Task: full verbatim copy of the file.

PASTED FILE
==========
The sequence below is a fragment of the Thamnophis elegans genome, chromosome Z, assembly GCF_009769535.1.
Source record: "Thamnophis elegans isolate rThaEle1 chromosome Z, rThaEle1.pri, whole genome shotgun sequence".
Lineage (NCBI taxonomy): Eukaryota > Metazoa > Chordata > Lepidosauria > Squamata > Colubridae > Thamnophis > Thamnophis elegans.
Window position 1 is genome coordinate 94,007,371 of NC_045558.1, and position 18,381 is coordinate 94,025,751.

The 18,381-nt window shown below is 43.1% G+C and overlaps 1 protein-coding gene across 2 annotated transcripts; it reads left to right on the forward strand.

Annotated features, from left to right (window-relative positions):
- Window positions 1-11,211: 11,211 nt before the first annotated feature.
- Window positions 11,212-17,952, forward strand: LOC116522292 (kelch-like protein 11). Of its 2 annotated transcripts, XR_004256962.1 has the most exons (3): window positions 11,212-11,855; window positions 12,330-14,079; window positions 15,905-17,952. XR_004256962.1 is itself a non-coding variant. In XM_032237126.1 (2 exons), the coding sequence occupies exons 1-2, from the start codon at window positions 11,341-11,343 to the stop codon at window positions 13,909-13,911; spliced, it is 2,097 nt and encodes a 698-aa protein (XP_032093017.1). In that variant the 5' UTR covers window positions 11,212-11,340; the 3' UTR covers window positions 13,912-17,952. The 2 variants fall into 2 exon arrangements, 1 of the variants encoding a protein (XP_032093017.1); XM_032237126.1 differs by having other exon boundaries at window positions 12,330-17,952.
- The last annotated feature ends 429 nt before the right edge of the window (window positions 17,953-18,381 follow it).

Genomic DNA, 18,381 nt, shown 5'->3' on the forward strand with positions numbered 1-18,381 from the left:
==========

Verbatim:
The sequence below is a fragment of the Thamnophis elegans genome, chromosome Z, assembly GCF_009769535.1.
Source record: "Thamnophis elegans isolate rThaEle1 chromosome Z, rThaEle1.pri, whole genome shotgun sequence".
Lineage (NCBI taxonomy): Eukaryota > Metazoa > Chordata > Lepidosauria > Squamata > Colubridae > Thamnophis > Thamnophis elegans.
Window position 1 is genome coordinate 94,007,371 of NC_045558.1, and position 18,381 is coordinate 94,025,751.

The 18,381-nt window shown below is 43.1% G+C and overlaps 1 protein-coding gene across 2 annotated transcripts; it reads left to right on the forward strand.

Annotated features, from left to right (window-relative positions):
- Window positions 1-11,211: 11,211 nt before the first annotated feature.
- Window positions 11,212-17,952, forward strand: LOC116522292 (kelch-like protein 11). Of its 2 annotated transcripts, XR_004256962.1 has the most exons (3): window positions 11,212-11,855; window positions 12,330-14,079; window positions 15,905-17,952. XR_004256962.1 is itself a non-coding variant. In XM_032237126.1 (2 exons), the coding sequence occupies exons 1-2, from the start codon at window positions 11,341-11,343 to the stop codon at window positions 13,909-13,911; spliced, it is 2,097 nt and encodes a 698-aa protein (XP_032093017.1). In that variant the 5' UTR covers window positions 11,212-11,340; the 3' UTR covers window positions 13,912-17,952. The 2 variants fall into 2 exon arrangements, 1 of the variants encoding a protein (XP_032093017.1); XM_032237126.1 differs by having other exon boundaries at window positions 12,330-17,952.
- The last annotated feature ends 429 nt before the right edge of the window (window positions 17,953-18,381 follow it).

Genomic DNA, 18,381 nt, shown 5'->3' on the forward strand with positions numbered 1-18,381 from the left: